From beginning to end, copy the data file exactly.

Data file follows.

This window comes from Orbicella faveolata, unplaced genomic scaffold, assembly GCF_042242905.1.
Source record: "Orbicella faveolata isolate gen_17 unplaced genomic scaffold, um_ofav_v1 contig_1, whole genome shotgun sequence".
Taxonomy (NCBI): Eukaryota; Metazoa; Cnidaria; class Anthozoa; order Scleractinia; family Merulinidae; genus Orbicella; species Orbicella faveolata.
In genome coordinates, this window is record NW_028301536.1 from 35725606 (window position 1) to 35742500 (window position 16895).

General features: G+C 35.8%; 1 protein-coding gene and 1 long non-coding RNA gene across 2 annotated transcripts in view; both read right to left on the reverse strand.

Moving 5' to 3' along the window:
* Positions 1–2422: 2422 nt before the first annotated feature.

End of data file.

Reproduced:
This window comes from Orbicella faveolata, unplaced genomic scaffold, assembly GCF_042242905.1.
Source record: "Orbicella faveolata isolate gen_17 unplaced genomic scaffold, um_ofav_v1 contig_1, whole genome shotgun sequence".
Taxonomy (NCBI): Eukaryota; Metazoa; Cnidaria; class Anthozoa; order Scleractinia; family Merulinidae; genus Orbicella; species Orbicella faveolata.
In genome coordinates, this window is record NW_028301536.1 from 35725606 (window position 1) to 35742500 (window position 16895).

General features: G+C 35.8%; 1 protein-coding gene and 1 long non-coding RNA gene across 2 annotated transcripts in view; both read right to left on the reverse strand.

Moving 5' to 3' along the window:
* Positions 1–2422: 2422 nt before the first annotated feature.